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Changes in the proteome and water state in bark and xylem of Hydrangea paniculata during loss of freezing tolerance
- Pagter, Majken, Sergeant, Kjell, Møller, Sandie Mejer, Bertram, Hanne Christine, Renaut, Jenny
- Environmental and experimental botany 2014 v.106 pp. 99-111
- Hydrangea paniculata, bark, carbohydrate metabolism, cold, cold tolerance, deacclimation, energy metabolism, freezing, gene expression regulation, perennials, protein metabolism, proteins, proteome, rehydration, stems, stress response, temperature, xylem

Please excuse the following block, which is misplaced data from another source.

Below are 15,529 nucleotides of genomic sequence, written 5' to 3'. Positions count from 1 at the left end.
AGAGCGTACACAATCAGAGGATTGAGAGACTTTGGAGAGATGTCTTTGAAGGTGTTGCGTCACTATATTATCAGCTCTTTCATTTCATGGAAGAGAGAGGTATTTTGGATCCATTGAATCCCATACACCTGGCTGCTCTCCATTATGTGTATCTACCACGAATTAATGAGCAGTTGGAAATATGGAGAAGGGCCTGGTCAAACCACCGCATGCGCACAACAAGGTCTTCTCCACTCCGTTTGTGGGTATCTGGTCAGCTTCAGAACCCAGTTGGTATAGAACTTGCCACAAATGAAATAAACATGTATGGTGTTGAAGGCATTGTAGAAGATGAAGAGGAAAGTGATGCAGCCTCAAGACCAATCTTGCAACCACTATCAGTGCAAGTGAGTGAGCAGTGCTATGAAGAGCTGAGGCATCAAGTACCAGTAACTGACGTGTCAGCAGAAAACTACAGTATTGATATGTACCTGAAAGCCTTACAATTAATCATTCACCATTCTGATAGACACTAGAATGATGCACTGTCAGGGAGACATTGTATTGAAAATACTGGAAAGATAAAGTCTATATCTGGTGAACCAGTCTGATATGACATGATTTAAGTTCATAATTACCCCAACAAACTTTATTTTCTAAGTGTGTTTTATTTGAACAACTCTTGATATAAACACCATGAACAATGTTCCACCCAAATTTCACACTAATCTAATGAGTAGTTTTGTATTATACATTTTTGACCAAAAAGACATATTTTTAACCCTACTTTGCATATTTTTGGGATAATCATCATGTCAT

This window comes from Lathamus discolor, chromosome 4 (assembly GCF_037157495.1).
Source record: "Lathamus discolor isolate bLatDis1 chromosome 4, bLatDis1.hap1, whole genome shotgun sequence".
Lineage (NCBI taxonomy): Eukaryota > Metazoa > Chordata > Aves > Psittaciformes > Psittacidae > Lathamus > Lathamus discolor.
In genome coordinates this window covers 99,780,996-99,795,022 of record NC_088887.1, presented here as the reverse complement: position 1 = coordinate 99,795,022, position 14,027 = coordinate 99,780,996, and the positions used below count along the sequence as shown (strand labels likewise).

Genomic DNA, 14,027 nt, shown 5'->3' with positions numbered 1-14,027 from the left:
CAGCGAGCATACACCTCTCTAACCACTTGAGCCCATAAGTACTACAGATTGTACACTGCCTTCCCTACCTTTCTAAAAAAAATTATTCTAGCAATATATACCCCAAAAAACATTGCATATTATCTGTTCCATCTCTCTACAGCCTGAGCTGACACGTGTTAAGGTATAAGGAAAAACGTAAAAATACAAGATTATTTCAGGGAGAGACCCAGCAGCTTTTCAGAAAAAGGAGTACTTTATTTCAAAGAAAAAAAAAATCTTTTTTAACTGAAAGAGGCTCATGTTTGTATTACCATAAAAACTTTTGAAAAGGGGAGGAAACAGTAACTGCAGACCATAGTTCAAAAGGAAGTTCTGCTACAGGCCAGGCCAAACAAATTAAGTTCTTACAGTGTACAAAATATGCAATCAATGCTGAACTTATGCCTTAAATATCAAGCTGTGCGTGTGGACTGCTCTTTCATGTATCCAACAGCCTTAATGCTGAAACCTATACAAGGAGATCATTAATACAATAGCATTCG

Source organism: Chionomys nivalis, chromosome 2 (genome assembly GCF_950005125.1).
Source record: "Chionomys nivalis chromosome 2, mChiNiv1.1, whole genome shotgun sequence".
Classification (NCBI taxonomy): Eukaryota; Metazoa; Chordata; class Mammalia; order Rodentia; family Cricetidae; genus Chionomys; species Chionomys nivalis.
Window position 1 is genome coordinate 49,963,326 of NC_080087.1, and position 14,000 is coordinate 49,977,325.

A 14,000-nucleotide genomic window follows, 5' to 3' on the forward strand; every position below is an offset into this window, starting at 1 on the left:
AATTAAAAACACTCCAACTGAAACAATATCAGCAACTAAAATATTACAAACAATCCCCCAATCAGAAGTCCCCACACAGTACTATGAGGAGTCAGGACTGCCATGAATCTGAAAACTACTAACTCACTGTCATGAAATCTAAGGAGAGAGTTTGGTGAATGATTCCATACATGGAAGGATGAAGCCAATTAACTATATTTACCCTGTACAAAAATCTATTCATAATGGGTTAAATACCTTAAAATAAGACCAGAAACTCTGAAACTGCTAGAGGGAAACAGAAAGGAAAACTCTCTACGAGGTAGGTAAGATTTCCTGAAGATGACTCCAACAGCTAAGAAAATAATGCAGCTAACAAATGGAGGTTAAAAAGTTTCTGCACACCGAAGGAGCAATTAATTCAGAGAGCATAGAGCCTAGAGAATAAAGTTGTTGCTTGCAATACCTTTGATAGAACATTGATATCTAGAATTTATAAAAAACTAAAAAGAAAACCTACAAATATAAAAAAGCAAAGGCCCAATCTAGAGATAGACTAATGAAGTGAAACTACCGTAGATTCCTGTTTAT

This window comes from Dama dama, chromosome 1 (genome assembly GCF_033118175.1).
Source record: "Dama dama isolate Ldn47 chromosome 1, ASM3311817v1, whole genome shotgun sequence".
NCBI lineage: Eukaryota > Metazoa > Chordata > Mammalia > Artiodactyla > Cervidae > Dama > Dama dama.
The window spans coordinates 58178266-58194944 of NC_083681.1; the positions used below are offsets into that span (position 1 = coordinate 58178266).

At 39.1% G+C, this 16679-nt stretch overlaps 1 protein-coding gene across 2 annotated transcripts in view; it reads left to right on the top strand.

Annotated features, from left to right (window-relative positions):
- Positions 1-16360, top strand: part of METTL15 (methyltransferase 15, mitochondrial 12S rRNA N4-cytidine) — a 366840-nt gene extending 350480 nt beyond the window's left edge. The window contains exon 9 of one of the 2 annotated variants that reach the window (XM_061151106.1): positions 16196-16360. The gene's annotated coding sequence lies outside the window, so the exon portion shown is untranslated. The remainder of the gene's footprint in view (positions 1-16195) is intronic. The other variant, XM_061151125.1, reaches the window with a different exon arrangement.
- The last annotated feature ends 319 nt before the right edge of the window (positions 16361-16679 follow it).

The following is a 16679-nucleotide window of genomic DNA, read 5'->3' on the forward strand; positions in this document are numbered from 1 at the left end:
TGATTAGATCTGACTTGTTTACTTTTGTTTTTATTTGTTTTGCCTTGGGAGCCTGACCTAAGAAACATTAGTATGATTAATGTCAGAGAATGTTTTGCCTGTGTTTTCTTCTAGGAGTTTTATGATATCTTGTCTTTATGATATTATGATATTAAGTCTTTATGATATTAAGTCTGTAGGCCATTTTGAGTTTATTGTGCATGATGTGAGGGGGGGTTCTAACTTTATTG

- Appropriate timing and rate of cold deacclimation is a critical component of winter-survival of temperate perennials. However, little is known about the physiological and biochemical changes involved in the deacclimation process. In this study differential expression of proteins in bark and xylem and changes in the quantity and biophysical nature of water in stems of Hydrangea paniculata during deacclimation were investigated. Increasing temperature caused a sigmoid deacclimation pattern in H. paniculata, which was characterized by a distinct decrease in the abundance of several stress- or defence-related proteins, most of which are known to be associated with increased freezing tolerance. In addition to quantitative reduction of stress- or defence-related proteins, proteins changing in abundance during deacclimation mainly fell into the functional categories of carbohydrate and energy metabolism, translation regulation and protein metabolism. Several tissue-specific responses in the accumulation patterns of proteins involved in stress, defence, carbohydrate metabolism or regulation/signalling and structural components were observed between bark and xylem. This indicates different stress responses in the two tissue types or is related to their different structure and functions. Deacclimation of bark was associated with rehydration and a decrease in the accumulation of dehydrins. The latter was correlated with changes in the least mobile stem water fraction, indicating that dehydrins may be involved in binding water in freezing tolerant cells. In xylem, no clear seasonal trend in the content and biophysical nature of water was observed and no dehydrins changing in abundance were identified. The results offer insight into tissue-specific responses during deacclimation of a moderately freezing tolerant woody perennial.